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Re: Best practices: Namespaces, versions and RDDL
- From: Charles Reitzel <firstname.lastname@example.org>
- To: email@example.com
- Date: Sat, 24 Mar 2001 12:55:22 -0500
This is the web equivalent of DLL hell and has been around for a while.
You have identified the basic approaches:
1) dependent documents refer to *any* version of a NS
2) dependent documents refer to *major* version of a NS
3) dependent documents refer to *specific* version of a NS
Your compromise approach by depending on the major release, but not hanging up on patch level releases makes sense to me. Especially for simpler, quick to deploy cases.
The COM solution to this problem isn't bad. In addition to a version specific name, the provider of a component may register a general name. Applications are free to request a component implementation by either name. If the reference is to the version specific name, installation of a new version will not break the old code. But neither will the component client get any benefit of an update. Alternatively, clients may request components by the general name and will receive the latest available version.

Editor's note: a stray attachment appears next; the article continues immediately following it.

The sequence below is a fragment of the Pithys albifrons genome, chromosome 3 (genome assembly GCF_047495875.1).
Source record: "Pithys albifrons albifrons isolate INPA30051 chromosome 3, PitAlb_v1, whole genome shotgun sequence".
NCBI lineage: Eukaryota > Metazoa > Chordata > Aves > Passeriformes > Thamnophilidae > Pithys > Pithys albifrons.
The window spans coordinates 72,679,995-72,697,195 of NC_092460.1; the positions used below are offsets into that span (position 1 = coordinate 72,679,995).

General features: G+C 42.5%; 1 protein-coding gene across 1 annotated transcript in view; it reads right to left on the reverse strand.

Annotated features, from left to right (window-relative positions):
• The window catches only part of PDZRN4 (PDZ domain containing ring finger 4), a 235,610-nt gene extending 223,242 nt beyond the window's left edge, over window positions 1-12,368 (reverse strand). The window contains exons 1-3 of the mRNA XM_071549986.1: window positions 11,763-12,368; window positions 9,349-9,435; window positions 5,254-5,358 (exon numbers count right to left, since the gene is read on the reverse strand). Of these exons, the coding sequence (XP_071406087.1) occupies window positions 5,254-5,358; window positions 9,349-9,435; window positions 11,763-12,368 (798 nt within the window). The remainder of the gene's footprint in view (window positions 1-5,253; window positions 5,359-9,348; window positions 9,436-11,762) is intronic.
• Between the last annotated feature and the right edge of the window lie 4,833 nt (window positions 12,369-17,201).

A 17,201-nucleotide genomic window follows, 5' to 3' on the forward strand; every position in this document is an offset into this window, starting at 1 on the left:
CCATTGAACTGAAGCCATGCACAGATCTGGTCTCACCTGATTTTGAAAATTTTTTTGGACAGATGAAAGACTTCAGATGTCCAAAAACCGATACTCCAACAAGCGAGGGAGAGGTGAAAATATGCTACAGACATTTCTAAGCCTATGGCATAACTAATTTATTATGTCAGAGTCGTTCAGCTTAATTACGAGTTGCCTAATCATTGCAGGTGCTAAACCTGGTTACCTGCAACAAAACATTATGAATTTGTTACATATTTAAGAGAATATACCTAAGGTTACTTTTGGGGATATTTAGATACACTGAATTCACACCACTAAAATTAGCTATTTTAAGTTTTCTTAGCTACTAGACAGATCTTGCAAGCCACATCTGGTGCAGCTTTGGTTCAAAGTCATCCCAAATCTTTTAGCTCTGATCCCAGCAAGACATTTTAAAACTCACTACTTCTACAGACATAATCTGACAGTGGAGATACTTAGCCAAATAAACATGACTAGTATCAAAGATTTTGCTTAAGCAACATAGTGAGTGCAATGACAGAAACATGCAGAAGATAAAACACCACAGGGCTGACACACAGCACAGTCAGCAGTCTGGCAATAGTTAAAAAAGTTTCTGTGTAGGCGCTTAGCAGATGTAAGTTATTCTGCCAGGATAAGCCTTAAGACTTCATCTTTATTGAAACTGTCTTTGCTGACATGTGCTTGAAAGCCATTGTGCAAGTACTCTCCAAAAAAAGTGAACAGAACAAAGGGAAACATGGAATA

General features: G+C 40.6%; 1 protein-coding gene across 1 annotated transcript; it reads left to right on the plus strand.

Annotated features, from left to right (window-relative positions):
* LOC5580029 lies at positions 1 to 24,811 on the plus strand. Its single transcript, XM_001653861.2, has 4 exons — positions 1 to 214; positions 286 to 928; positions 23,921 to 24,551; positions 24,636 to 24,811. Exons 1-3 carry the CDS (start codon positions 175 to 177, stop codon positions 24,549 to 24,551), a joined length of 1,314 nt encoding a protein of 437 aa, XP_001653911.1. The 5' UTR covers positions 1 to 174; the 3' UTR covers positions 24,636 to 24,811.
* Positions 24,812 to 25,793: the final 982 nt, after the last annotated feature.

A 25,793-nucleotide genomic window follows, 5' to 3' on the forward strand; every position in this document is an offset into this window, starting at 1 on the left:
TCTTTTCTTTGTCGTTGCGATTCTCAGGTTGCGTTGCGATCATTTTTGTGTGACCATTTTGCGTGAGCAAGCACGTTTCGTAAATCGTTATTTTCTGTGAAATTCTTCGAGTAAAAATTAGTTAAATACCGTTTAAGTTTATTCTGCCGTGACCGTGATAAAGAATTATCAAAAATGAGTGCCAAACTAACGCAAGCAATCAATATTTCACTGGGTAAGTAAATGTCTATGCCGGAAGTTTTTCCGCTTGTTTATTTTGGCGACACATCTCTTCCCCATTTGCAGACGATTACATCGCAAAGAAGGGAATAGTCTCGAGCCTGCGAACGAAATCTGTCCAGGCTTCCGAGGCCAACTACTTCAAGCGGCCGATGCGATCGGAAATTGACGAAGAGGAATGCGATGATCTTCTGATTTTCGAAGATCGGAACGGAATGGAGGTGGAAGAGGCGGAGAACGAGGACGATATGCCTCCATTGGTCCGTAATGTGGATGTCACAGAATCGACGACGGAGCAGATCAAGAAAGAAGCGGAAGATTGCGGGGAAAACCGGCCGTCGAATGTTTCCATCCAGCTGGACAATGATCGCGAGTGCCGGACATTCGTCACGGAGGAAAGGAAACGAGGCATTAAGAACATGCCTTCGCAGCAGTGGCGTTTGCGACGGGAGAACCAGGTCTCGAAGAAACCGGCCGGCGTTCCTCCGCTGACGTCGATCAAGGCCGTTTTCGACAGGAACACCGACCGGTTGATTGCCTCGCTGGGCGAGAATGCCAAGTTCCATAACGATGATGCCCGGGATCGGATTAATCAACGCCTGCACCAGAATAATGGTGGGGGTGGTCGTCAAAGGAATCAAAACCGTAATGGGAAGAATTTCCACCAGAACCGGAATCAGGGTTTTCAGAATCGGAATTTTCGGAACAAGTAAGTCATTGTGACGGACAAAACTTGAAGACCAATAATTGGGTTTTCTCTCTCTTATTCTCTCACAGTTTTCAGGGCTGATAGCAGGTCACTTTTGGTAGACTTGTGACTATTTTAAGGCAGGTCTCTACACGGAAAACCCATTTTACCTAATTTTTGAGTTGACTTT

This approach is similar to the "latest" and "version-specific" URLs to W3C specs. Typically, but not always, references between specs use the "latest" URL over the "version-specific". While not orthodox, I don't see why the same approach couldn't be use for NS URIs.
An important here is that it is up to the -client- to decide the dependency.
RDDL could mediate the use of a version-independent NS - especially if Dublin Core/RDF metadata (version, date) is included. A version-specific NS URI could resolve directly to the schema.
take it easy,
At 09:25 AM 3/23/01 +0000, David Carlisle wrote:
>> Does it make sense ?
>yes, but I think it's a much better policy not to change namespace URI
>on version changes. For example early XSL(T) drafts had a similar
>policy to the one you describe of adding to a base URI, but fortunately
>they changed that before REC and now have a fixed URI and a separate
>version attribute for version changes.
>To a namespace aware processor, if you change the namespace URI you have
>changed the name of _every_ construct in the language.
>In most contexts, two languages which do not have a single name in common
>would not be considered versions of each other, but rather two separate
>Thus I think the rule should be:
>If the new system is close enough to the old that you just want to
>increment a version number rather than giving it a different name, use
>the same namespace.
>So in th eyear 2021, MathML version 77 should still use
>http://www.w3.org/1998/Math/MathML, but if then we want to make a clean
>break and have NewMathML version 1 then at that point switch to
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take it easy,